Dir: Michael Winterbottom. US. 2007. 108 mins
Michael Winterbottom has become a master at relating dramatic true stories in a documentary style. He brings a typical intelligence and urgency to A Mighty Heart, the 2002 case of the kidnap and execution of American journalist Daniel Pearl.
The star casting of Angelina Jolie as Pearl's wife Mariane proves to be no stunt and is mutually beneficial to both film and performer. Jolie's presence will inevitably lift the profile of the picture whilst the role is the most rewarding that she has tackled since her Oscar-winning performance in Girl, Interrupted in 2000. Any distributor still has to face the challenge of generating an audience for a political thriller where the events are comparatively recent and the outcome is known. A Mighty Heart is smart enough and moving enough to make that a real possibility and should deliver the prolific Winterbottom the biggest audience of his career.
A journalist for the Wall Street Journal, Daniel Pearl (Futterman) was respected for his integrity and desire to tease out a balanced truth from the muddy complexities of global politics. In 2002, he was in Pakistan with his wife Mariane (Jolie) who was expecting their first child. One January day in Karachi he left for a meeting related to a story on the shoe bomber Richard Reid. He never returned and the bulk of the film is a dramatisation of all the efforts that went into discovering his fate and trying to secure his safe release when it was found that he had been kidnapped by a Pakistani group seeking better treatment for hostages held at Guantanamo Bay.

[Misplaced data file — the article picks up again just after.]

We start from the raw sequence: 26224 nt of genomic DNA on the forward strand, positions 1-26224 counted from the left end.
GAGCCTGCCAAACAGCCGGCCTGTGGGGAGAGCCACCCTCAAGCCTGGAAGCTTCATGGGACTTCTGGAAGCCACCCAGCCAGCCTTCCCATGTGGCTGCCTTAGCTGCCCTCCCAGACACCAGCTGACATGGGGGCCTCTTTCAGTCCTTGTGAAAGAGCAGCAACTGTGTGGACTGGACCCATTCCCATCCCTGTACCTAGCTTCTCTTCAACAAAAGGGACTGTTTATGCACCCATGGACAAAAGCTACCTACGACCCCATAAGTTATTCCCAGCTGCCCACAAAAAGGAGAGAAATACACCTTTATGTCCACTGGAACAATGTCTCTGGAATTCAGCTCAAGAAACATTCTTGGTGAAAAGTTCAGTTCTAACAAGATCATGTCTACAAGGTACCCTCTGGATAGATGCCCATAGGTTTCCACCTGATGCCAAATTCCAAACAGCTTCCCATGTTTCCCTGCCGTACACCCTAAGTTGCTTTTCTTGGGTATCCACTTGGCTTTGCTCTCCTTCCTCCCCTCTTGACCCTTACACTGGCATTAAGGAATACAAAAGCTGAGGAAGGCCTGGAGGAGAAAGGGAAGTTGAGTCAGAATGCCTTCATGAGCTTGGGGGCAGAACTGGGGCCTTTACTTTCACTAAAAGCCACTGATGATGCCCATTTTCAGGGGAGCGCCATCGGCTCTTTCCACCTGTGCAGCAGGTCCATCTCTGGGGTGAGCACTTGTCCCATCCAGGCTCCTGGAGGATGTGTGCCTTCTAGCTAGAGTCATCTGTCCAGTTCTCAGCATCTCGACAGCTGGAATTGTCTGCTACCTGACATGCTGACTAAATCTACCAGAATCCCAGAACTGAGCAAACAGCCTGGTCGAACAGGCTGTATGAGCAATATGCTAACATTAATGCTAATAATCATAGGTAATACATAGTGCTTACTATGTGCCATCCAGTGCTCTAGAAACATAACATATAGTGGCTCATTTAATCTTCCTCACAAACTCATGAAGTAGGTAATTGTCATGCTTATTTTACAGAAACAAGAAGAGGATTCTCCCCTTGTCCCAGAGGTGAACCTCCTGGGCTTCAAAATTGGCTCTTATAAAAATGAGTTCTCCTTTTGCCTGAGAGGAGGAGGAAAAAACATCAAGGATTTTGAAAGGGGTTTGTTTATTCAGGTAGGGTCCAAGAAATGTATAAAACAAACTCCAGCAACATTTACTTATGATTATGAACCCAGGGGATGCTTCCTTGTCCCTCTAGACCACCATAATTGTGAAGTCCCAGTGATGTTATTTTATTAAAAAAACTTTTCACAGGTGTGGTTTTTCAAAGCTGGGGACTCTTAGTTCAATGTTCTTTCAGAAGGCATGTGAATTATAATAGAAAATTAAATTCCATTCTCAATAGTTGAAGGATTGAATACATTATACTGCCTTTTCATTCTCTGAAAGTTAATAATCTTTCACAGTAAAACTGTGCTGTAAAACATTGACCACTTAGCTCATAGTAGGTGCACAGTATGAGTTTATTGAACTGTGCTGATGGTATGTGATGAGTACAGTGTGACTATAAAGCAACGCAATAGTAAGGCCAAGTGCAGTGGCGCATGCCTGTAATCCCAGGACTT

A Mighty Heart does a fine job of making a relatively complicated story approachable. Lies and half-truths fight for acceptance as claims are made that Pearl worked for the CIA or Mossad or even the Indian secret service. The politics of his kidnapping are paramount but are balanced by the personal story of what is at stake for his wife. Flashbacks are effectively and economically used to sketch in the couple's warm relationships and happy memories. The editing ensures an unshowy flow to the narrative and the decision to shoot on the actual locations in Pakistan pays dividends, fulfilling the age-old cliche of making Karachi seem like another character within the story.
The film is also extremely well cast. Angelina Jolie blends into the ensemble, beautifully underplaying her role, sustaining the flawless accent of the French-born Mariane and conveying the dignified spirit of the woman. It is a performance that could bring her some awards attention and one that never overbalances a film filled with strong supporting performances, most notably Archie Panjabi as Mariane's friend Asra and Irrfan Khan who lends great authority to the role of the resolute investigator Captain who was so determined to find Pearl and secure his release.
Paramount Vantage (US)
Based on the memoir by Mariane Pearl